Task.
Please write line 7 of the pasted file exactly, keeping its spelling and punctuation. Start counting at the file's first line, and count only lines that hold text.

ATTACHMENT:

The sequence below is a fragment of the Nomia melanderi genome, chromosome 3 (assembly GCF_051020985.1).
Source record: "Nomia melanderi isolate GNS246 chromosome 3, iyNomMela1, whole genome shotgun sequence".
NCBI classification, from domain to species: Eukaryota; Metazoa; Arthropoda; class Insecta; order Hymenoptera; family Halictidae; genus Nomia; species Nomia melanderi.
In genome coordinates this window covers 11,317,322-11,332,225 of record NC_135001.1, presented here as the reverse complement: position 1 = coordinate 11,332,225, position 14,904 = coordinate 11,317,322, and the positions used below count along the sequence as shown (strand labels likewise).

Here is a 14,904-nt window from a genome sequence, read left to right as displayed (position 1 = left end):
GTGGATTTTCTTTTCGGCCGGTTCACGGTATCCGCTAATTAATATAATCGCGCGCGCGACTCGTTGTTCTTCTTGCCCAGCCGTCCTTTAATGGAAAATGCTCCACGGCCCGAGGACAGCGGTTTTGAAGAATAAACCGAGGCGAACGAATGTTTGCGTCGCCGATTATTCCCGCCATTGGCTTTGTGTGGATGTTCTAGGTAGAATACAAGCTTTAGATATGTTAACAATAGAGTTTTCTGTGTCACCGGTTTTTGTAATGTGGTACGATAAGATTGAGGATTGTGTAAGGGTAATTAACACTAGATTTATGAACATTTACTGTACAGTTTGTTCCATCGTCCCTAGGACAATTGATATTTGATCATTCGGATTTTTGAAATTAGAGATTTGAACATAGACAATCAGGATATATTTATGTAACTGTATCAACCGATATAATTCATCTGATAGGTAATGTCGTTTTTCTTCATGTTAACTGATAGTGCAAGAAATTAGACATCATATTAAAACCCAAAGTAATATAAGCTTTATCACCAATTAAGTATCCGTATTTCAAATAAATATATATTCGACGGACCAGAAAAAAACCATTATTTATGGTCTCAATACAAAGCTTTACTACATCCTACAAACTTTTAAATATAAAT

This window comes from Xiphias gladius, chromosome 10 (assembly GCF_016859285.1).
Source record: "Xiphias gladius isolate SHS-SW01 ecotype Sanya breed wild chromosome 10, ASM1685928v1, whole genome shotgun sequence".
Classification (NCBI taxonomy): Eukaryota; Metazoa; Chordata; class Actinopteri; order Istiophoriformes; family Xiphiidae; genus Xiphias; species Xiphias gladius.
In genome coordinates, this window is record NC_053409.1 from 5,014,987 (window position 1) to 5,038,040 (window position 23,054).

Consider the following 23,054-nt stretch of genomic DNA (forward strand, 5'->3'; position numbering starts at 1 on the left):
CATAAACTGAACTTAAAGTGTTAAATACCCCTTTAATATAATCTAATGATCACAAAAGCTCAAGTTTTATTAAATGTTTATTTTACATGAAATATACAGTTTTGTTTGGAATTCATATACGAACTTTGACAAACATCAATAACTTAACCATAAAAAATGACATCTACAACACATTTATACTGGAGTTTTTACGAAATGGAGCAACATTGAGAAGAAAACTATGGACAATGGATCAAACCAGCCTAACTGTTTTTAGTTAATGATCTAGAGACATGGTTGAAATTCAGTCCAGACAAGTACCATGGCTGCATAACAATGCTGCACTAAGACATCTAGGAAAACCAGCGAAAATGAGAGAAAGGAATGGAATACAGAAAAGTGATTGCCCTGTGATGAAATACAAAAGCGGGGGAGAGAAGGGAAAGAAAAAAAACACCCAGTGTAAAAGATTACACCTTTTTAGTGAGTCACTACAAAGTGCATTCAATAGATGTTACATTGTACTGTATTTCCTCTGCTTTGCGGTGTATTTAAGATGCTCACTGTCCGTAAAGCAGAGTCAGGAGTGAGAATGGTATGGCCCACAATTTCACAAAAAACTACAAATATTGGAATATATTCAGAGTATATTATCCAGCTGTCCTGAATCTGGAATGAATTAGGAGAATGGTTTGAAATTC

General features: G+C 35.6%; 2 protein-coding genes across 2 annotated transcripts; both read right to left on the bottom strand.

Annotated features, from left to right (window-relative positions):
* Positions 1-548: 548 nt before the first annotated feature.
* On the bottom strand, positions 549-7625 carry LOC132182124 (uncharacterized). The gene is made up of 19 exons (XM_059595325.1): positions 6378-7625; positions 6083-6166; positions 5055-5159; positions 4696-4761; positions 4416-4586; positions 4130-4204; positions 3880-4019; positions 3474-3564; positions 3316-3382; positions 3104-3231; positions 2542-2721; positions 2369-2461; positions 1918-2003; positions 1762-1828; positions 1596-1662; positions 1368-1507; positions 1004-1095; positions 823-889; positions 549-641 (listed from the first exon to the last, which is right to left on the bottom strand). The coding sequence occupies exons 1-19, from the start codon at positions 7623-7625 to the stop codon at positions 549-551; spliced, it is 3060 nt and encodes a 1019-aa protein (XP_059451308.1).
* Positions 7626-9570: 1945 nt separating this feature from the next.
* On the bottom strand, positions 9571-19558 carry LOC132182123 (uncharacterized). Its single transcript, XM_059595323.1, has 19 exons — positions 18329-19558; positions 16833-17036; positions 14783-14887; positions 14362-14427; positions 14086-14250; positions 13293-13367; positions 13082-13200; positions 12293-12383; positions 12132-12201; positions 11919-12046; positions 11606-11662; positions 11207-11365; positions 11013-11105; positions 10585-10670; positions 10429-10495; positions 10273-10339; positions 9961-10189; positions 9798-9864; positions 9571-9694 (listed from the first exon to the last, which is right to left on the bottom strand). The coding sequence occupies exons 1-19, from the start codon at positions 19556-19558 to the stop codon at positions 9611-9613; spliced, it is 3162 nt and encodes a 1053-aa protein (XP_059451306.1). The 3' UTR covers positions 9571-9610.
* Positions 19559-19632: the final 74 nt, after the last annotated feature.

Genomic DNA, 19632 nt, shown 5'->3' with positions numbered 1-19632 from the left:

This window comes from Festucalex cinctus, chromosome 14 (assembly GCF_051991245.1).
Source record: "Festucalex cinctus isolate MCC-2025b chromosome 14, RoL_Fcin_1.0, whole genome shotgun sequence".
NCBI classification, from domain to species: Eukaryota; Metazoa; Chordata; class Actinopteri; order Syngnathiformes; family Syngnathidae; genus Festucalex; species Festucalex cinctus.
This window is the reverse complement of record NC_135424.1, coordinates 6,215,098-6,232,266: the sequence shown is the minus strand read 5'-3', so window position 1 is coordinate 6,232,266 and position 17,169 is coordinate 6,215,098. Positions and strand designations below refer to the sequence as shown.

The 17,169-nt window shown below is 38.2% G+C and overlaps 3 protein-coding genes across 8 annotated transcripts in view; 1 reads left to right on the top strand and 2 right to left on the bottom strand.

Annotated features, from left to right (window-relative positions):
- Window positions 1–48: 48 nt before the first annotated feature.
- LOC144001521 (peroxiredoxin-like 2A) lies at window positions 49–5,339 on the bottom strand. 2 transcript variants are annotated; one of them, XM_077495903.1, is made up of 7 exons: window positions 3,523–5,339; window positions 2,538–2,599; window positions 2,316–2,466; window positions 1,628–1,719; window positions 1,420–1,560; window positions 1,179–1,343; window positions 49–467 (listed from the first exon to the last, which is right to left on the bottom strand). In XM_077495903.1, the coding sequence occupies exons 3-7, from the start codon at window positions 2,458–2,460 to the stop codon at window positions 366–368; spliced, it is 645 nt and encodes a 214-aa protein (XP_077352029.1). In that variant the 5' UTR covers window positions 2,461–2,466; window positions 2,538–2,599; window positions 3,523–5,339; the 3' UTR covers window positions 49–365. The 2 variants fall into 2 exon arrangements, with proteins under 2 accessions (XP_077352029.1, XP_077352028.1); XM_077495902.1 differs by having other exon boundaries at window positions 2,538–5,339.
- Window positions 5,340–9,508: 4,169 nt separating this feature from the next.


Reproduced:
This window comes from Xiphias gladius, chromosome 10 (assembly GCF_016859285.1).